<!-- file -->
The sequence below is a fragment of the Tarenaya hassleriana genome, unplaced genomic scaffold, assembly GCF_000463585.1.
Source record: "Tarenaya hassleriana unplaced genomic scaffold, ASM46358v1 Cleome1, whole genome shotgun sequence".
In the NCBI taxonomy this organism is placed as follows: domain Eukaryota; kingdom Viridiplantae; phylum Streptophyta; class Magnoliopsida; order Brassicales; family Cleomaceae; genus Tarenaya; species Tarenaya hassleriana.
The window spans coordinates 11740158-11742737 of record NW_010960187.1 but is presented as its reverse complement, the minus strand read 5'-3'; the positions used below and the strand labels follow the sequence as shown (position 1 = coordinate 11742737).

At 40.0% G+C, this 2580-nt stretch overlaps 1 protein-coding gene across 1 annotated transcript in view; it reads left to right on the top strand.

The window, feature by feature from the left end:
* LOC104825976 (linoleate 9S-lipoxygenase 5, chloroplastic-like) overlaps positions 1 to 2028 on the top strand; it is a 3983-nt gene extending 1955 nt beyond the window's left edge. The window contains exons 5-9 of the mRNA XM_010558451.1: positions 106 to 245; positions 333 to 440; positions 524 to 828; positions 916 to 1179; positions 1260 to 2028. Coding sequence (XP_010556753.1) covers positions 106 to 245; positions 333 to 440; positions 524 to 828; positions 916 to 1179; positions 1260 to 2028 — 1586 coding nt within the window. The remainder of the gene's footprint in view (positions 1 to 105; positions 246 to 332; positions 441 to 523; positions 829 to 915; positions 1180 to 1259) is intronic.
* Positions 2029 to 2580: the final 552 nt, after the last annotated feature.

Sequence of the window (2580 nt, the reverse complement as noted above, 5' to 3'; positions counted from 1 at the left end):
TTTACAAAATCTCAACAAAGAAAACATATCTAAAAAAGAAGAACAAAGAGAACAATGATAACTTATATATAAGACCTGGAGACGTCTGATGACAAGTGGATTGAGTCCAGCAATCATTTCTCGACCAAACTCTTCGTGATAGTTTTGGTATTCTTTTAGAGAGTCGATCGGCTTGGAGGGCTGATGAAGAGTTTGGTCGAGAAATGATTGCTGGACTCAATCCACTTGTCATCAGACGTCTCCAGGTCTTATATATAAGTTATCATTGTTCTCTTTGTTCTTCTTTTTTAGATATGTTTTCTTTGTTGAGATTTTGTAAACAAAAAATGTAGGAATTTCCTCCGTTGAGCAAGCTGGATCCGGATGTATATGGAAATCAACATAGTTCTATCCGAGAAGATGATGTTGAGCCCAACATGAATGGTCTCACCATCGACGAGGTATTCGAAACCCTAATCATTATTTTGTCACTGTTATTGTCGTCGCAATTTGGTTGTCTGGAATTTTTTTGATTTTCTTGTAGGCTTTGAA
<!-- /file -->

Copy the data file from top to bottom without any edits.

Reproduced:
The sequence below is a fragment of the Tarenaya hassleriana genome, unplaced genomic scaffold, assembly GCF_000463585.1.
Source record: "Tarenaya hassleriana unplaced genomic scaffold, ASM46358v1 Cleome1, whole genome shotgun sequence".
In the NCBI taxonomy this organism is placed as follows: domain Eukaryota; kingdom Viridiplantae; phylum Streptophyta; class Magnoliopsida; order Brassicales; family Cleomaceae; genus Tarenaya; species Tarenaya hassleriana.
The window spans coordinates 11740158-11742737 of record NW_010960187.1 but is presented as its reverse complement, the minus strand read 5'-3'; the positions used below and the strand labels follow the sequence as shown (position 1 = coordinate 11742737).

At 40.0% G+C, this 2580-nt stretch overlaps 1 protein-coding gene across 1 annotated transcript in view; it reads left to right on the top strand.

The window, feature by feature from the left end:
* LOC104825976 (linoleate 9S-lipoxygenase 5, chloroplastic-like) overlaps positions 1 to 2028 on the top strand; it is a 3983-nt gene extending 1955 nt beyond the window's left edge. The window contains exons 5-9 of the mRNA XM_010558451.1: positions 106 to 245; positions 333 to 440; positions 524 to 828; positions 916 to 1179; positions 1260 to 2028. Coding sequence (XP_010556753.1) covers positions 106 to 245; positions 333 to 440; positions 524 to 828; positions 916 to 1179; positions 1260 to 2028 — 1586 coding nt within the window. The remainder of the gene's footprint in view (positions 1 to 105; positions 246 to 332; positions 441 to 523; positions 829 to 915; positions 1180 to 1259) is intronic.
* Positions 2029 to 2580: the final 552 nt, after the last annotated feature.

Sequence of the window (2580 nt, the reverse complement as noted above, 5' to 3'; positions counted from 1 at the left end):
TTTACAAAATCTCAACAAAGAAAACATATCTAAAAAAGAAGAACAAAGAGAACAATGATAACTTATATATAAGACCTGGAGACGTCTGATGACAAGTGGATTGAGTCCAGCAATCATTTCTCGACCAAACTCTTCGTGATAGTTTTGGTATTCTTTTAGAGAGTCGATCGGCTTGGAGGGCTGATGAAGAGTTTGGTCGAGAAATGATTGCTGGACTCAATCCACTTGTCATCAGACGTCTCCAGGTCTTATATATAAGTTATCATTGTTCTCTTTGTTCTTCTTTTTTAGATATGTTTTCTTTGTTGAGATTTTGTAAACAAAAAATGTAGGAATTTCCTCCGTTGAGCAAGCTGGATCCGGATGTATATGGAAATCAACATAGTTCTATCCGAGAAGATGATGTTGAGCCCAACATGAATGGTCTCACCATCGACGAGGTATTCGAAACCCTAATCATTATTTTGTCACTGTTATTGTCGTCGCAATTTGGTTGTCTGGAATTTTTTTGATTTTCTTGTAGGCTTTGAA